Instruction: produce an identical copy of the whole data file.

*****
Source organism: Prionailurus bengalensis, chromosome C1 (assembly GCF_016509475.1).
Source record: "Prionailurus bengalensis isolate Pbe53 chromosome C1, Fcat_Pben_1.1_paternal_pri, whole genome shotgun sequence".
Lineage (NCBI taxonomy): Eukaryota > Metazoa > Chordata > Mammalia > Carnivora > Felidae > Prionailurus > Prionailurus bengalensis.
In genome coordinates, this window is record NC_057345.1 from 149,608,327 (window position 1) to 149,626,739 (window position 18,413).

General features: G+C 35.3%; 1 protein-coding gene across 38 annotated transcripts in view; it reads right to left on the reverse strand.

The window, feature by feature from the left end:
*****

Source organism: Prionailurus bengalensis, chromosome C1 (assembly GCF_016509475.1).
Source record: "Prionailurus bengalensis isolate Pbe53 chromosome C1, Fcat_Pben_1.1_paternal_pri, whole genome shotgun sequence".
Lineage (NCBI taxonomy): Eukaryota > Metazoa > Chordata > Mammalia > Carnivora > Felidae > Prionailurus > Prionailurus bengalensis.
In genome coordinates, this window is record NC_057345.1 from 149,608,327 (window position 1) to 149,626,739 (window position 18,413).

General features: G+C 35.3%; 1 protein-coding gene across 38 annotated transcripts in view; it reads right to left on the reverse strand.

The window, feature by feature from the left end: